First, it is not disclosed or labeled.

Second, everything — everything — is now being gene-edited in a million different ways.

Third, if it's not just gene-edited, then it is being built from scratch using artificial intelligence (AI) and rapid sequencing to create novel gene sets and living organisms whose behavior might be useful.

Fourth, useful to whom? Tens of billions of dollars of investment are flowing into the synthetic biology space, all of it focused on capturing ownership of intellectual property that can be protected, capitalized and profited from.

Comment: Synthetic Biology - Genetic Engineering on Steroids
In the past 5 years, the science of genetic engineering has made giant strides. Starting from scratch using lifeless chemicals, scientists are now able to create viruses, such as the polio virus. Technically, viruses are not "alive" because they require cells to survive. But soon - perhaps some time this year - scientists expect to create bacteria, which are definitely alive. From there, it will be a short step to manufacturing new forms of life that have never existed on Earth before. This startling new enterprise is called "synthetic biology."



Syringe

New data shows DNA from aborted fetal cell lines in vaccines

vaccinegate
The Italian vaccine research and advocacy organization Corvelva recently released new data regarding the use of aborted fetal cell lines in vaccines. The research reports the results produced from the MRC 5 cell line analysis, particularly the one contained in GlaxoSmithKline's tetravalent measles-mumps-rubella-chickenpox (MMRV) vaccine.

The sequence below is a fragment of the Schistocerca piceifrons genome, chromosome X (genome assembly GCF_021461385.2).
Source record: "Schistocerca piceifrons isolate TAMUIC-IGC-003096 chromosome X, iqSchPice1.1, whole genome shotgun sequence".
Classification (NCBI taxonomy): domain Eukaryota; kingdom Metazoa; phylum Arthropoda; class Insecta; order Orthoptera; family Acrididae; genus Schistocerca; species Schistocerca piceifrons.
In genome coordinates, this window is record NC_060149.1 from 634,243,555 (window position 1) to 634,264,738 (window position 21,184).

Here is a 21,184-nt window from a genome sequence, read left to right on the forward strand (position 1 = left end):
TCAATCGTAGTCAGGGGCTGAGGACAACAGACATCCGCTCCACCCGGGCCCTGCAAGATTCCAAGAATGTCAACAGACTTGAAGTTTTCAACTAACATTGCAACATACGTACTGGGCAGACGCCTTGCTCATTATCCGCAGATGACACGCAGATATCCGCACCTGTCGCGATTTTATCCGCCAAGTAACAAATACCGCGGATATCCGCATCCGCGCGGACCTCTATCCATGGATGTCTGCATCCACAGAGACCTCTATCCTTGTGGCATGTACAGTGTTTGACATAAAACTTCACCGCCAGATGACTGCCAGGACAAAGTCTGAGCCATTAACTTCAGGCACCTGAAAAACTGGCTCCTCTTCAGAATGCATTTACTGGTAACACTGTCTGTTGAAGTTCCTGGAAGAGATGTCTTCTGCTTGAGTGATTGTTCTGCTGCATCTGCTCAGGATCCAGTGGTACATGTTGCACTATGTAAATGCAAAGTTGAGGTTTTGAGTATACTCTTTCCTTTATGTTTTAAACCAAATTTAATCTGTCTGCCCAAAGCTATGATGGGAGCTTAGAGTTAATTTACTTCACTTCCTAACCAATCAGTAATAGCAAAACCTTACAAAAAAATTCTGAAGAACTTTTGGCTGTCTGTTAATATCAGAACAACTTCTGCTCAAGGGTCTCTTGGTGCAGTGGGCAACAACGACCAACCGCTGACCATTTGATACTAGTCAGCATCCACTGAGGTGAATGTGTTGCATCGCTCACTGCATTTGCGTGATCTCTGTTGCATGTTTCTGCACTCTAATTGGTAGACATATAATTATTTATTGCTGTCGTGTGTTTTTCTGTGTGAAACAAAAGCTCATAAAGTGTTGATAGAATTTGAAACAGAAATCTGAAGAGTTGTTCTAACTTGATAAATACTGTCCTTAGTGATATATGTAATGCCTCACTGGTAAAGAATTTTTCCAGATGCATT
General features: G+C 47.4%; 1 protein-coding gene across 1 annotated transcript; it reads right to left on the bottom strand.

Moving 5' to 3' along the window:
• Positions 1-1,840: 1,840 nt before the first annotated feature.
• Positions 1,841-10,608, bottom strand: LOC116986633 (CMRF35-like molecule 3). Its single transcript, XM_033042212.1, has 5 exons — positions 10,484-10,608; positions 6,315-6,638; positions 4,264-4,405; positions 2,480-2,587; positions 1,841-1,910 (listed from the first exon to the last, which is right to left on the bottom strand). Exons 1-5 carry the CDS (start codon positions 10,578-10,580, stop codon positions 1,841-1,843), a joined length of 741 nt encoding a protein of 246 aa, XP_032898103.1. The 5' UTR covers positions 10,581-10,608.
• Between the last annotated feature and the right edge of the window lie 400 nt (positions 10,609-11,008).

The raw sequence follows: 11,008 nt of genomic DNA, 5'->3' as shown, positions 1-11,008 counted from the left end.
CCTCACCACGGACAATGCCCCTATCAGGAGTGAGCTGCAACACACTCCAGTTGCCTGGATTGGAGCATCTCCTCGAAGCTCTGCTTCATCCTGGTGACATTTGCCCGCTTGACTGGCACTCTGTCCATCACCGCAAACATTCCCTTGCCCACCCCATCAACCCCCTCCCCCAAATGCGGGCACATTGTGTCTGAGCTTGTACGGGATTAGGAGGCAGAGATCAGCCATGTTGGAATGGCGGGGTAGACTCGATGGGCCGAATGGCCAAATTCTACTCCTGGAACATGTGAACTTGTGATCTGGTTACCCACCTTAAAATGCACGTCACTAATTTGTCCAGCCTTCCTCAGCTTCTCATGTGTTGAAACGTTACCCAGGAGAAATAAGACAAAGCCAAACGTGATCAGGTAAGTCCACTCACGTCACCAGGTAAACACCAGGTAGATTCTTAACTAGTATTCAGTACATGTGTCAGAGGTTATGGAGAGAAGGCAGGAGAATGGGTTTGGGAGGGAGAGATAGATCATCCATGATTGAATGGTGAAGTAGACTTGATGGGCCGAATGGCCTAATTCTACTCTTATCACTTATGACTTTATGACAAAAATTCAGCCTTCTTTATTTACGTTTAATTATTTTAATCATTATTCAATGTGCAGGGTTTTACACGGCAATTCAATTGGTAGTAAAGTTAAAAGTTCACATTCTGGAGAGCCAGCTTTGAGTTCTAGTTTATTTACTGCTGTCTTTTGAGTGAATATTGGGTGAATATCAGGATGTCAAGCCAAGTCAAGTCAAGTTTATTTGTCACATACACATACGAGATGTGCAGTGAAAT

The Corvelva team summarized their findings as follows:
  1. The fetal cell line was found to belong to a male fetus.
  2. The cell line presents itself in such a way that it is likely to be very old, thus consistent with the declared line of the 1960s.
  3. The fetal human DNA represented in this vaccine is a complete individual genome, that is, the genomic DNA of all the chromosomes of an individual is present in the vaccine.
  4. The human genomic DNA contained in this vaccine is clearly, undoubtedly abnormal, presenting important inconsistencies with a typical human genome, that is, with that of a healthy individual.
  5. 560 genes known to be associated with forms of cancer were tested and all underwent major modifications.
  6. There are variations whose consequences are not even known, not yet appearing in the literature, but which still affect genes involved in the induction of human cancer.
  7. What is also clearly abnormal is the genome excess showing changes in the number of copies and structural variants.

Comment: See also:


Brain

Waves of fluid bathe the sleeping brain, perhaps to clear waste

cerebrospinal
© LAURA LEWIS
ABOVE: During sleep, waves of fluid surge into the brain and can be visualized with functional MRI. At an earlier timepoint (left), a wave of blood (red) is followed (right) by a pulse of cerebrospinal fluid (blue) into the fourth ventricle.